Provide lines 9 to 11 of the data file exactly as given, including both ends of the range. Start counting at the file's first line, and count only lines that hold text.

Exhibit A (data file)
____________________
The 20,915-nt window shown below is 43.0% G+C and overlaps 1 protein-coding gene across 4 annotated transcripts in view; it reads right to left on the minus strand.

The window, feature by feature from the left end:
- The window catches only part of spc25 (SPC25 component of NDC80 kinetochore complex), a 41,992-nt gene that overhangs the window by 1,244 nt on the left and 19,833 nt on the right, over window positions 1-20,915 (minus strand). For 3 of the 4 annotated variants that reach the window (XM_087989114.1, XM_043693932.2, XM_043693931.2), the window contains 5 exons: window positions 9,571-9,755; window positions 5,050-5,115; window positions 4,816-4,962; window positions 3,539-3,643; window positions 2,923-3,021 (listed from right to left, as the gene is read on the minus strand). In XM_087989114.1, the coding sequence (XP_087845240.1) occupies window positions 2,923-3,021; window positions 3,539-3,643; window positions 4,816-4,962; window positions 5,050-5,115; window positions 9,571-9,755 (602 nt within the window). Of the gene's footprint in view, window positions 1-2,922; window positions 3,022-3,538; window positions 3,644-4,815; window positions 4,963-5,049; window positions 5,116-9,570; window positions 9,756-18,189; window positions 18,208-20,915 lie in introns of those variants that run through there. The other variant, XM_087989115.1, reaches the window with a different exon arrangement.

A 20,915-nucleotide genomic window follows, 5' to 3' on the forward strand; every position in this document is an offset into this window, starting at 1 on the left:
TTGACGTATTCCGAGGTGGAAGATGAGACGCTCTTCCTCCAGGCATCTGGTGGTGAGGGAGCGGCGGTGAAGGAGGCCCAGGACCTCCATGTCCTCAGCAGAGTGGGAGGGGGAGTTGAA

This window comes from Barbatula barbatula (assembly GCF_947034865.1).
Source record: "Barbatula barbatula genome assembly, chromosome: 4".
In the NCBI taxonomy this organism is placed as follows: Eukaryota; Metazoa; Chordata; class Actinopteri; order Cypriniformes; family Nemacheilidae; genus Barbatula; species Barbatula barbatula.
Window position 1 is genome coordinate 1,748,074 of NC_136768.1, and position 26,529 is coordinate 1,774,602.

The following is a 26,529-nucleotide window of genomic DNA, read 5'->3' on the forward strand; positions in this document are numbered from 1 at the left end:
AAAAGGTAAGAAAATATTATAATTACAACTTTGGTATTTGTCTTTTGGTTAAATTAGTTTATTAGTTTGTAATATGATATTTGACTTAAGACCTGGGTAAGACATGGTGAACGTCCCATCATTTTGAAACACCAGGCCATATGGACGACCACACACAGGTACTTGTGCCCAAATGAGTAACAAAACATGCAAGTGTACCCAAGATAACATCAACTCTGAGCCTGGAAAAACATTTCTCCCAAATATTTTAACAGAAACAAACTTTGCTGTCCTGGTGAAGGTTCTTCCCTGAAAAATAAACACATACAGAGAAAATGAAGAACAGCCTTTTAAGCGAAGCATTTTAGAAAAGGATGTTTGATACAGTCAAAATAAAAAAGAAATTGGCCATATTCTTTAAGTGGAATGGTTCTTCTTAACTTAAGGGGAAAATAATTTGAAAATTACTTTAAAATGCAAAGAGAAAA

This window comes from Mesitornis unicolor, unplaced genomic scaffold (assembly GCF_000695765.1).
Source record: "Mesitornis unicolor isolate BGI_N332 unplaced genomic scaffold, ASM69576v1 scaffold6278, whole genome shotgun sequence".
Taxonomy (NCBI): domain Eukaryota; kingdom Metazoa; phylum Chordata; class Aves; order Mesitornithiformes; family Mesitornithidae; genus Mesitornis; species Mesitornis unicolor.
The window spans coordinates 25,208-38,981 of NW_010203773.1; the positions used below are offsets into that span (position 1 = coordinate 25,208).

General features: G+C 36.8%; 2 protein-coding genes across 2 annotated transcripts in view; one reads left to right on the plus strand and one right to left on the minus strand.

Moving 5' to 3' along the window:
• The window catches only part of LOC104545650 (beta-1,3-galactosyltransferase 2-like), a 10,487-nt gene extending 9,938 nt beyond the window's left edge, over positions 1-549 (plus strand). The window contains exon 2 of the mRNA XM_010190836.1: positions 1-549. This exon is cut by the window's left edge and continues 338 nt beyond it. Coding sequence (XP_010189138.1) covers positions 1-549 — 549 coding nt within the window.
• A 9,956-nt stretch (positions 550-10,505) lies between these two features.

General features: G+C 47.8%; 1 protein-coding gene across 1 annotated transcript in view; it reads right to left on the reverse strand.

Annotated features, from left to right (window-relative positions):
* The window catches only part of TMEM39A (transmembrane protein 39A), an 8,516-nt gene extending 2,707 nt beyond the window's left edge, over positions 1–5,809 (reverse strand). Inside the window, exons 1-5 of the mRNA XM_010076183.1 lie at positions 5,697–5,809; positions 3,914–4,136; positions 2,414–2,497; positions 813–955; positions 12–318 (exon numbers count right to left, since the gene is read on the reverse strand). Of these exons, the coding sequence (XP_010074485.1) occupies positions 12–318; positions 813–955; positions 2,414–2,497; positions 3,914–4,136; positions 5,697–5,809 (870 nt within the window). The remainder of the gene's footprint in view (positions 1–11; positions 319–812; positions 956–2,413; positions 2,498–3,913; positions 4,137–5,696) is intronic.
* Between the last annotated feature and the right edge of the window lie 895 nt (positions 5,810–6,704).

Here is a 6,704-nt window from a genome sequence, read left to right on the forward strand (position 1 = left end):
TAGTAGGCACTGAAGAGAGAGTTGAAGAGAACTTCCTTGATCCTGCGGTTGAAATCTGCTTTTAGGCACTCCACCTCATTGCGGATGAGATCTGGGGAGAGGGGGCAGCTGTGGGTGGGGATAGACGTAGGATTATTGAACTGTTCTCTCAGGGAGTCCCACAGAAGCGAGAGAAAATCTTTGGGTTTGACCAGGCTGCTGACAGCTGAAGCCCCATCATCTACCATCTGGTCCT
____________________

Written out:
Window position 1 is genome coordinate 1,748,074 of NC_136768.1, and position 26,529 is coordinate 1,774,602.

The following is a 26,529-nucleotide window of genomic DNA, read 5'->3' on the forward strand; positions in this document are numbered from 1 at the left end:
AAAAGGTAAGAAAATATTATAATTACAACTTTGGTATTTGTCTTTTGGTTAAATTAGTTTATTAGTTTGTAATATGATATTTGACTTAAGACCTGGGTAAGACATGGTGAACGTCCCATCATTTTGAAACACCAGGCCATATGGACGACCACACACAGGTACTTGTGCCCAAATGAGTAACAAAACATGCAAGTGTACCCAAGATAACATCAACTCTGAGCCTGGAAAAACATTTCTCCCAAATATTTTAACAGAAACAAACTTTGCTGTCCTGGTGAAGGTTCTTCCCTGAAAAATAAACACATACAGAGAAAATGAAGAACAGCCTTTTAAGCGAAGCATTTTAGAAAAGGATGTTTGATACAGTCAAAATAAAAAAGAAATTGGCCATATTCTTTAAGTGGAATGGTTCTTCTTAACTTAAGGGGAAAATAATTTGAAAATTACTTTAAAATGCAAAGAGAAAA